Stop Praying for us, and Acknowledge That You Helped Create Omar Mateen

Stop Praying for us, and Acknowledge That You Helped Create Omar Mateen June 17, 2016

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Wikimedia Commons

Let me give you a run down: 2015 was the deadliest year on record for transgender women, but 2016 could surpass that—since the beginning of the year, 14 transgender individuals have been murdered. Additionally, research shows that 80% of LGBTQ people killed are people of color. The Human Rights Campaign, an LGBTQ advocacy group, fought over 200 anti-LGBTQ laws in the first ten weeks of 2016. Advocacy groups continue to fight House Bill 2, also known as The Public Facilities Privacy & Security Act, an anti-transgender North Carolina law which bans trans individuals from using the bathroom that corresponds with their gender identity. Forty percent of homeless youth self-identify as LGBT across America, and LGBTQ kids have significantly higher rates of suicide, which has reached epidemic proportions in Utah. Statistics also show that LGBTQ folks have much higher risk of mental illness, which is linked to the intolerance of LGBTQ people in society.

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In most states it is legal to discriminate against an LGBTQ person in employment, housing, and public accommodations. Dying LGBTQ elders often go back ‘in the closet’ out of fear of discrimination when receiving end of life care. Research has also shown that experiencing rejection from parents as a result of your sexual identity is linked to traumatic internalized negativity. Research also found that the same can be said when a person belongs to a religion that rejects homosexuality.

Sidenote: Wouldn’t you like to be forced to choose between your religion or the possibility of love? That question is forced upon us LGBTQ Mormons, but our fellow heterosexual brothers and sisters often forget to acknowledge that before they condemn us (I decided to go on the path of finding love, if that wasn’t obvious, and sayonara to all those past friends that condemned me). That cognitive dissonance is just a blast to deal with.

So, Sen. Marco Rubio, Sen. Ted Cruz, Gov. Mike Huckabee, Gov. Mike Pence, Sen. John Cornyn, Gov. Pat McCrory, and all the other anti-LGBTQ policymakers, you can shove your prayers where the sun don’t shine. Your prayers are about as helpful as all of the legislation you enact which continues to treat LGBTQ folks as second class American citizens.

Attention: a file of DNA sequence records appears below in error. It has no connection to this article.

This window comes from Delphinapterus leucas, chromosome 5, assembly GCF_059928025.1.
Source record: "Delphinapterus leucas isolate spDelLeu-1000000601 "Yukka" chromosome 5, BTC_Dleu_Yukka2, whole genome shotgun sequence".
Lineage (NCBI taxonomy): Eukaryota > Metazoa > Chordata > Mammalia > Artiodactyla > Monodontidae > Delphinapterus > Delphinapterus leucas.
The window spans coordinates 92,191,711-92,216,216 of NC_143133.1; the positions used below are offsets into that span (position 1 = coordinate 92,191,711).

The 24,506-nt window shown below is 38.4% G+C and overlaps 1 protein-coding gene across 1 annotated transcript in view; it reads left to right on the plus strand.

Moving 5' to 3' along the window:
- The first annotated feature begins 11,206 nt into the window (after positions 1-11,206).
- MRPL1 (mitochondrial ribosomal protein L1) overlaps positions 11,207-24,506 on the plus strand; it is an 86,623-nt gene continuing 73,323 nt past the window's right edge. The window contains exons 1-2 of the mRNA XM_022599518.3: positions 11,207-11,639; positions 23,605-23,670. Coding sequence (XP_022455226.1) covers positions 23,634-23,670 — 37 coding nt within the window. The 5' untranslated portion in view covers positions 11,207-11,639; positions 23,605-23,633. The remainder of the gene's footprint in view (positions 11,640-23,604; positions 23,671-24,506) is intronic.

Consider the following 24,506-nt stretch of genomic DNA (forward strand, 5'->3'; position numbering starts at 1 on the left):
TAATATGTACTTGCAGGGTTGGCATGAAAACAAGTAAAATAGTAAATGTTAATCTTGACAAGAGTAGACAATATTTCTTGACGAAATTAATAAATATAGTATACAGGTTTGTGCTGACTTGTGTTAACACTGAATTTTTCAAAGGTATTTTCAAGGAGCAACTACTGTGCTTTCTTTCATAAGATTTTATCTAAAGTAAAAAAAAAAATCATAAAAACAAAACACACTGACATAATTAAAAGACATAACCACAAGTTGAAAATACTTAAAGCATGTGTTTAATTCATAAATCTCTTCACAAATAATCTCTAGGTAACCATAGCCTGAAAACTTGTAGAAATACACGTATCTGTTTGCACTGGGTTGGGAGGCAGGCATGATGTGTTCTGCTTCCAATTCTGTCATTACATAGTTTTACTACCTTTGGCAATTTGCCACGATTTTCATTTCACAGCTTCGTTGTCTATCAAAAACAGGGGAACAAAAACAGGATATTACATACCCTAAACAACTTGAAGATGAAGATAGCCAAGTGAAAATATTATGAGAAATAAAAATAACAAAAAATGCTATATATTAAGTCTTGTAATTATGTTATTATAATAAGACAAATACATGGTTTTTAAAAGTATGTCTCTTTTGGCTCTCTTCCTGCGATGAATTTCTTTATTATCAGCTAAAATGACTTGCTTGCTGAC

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This post isn’t meant to be a giant guilt trip for every time you called the boy down the street a f*g. Instead, I hope to open your eyes and see that things must change. Omar Mateen targeted LGBTQ people for a reason; various reports have found that Mateen may have been secretly queer, with clinical psychologists stating that this despicable attack may have been fueled by Mateen’s internalized homophobia. However, this self-loathing doesn’t come out of nowhere. It is a product of a society that consistently treats American LGBTQ citizens and residents as less than (SEE PARAGRAPH ABOVE IF THAT ISN’T CLEAR YET).

Do you feel terrible about how you used to treat your LGBTQ brothers, sisters, and gender non-conforming siblings? Then here are some helpful hints:

‘My Heart Has Changed’: Utah Lt. Gov. Spencer Cox Apologizes To LGBT Community

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8 Ways Allies Can Show Up For the Queer Community After Orlando

GLAAD: Be an Ally & a Friend

Human Rights Campaign: How to be an LGBT Ally

GLSEN: How to be a Better Ally to LGBTQ Youth

What LGBT Students Want You To Know About Being A Better Ally

I am tired. I am angry. I am frustrated, sad, and scared. To my fellow LGBTQ family, I know the pain that has a hold over our community. Pride festivals will continue throughout the month, events where we don’t have to constantly be on the lookout if we are holding the same gendered hand of another, where love is celebrated, and where the LGBTQ community can feel safe. However, after Orlando, so many LGBTQ folks are fearful of going. We know we aren’t completely safe when we are out in public normally, but no one thinks they’re going to be the victim of a hate crime. We like to think we have come so far, but we know deep down that this is a lie we tell ourselves. We know there is still so much work to do. That is why we must celebrate, and why we can’t succumb to our fears. We must be proud of who we are, and continue to fight for a society that treats us as equals, a society in which the Orlando and Newton massacres can be regarded as tragedies without bigots agreeing with the murder of 49 LGBTQ people and allies, and the wounding of 53 more.

We can create a better society with safeguards to curb these mass shootings and with the help of allies, we can create a better society that accepts LGBTQ people fully.

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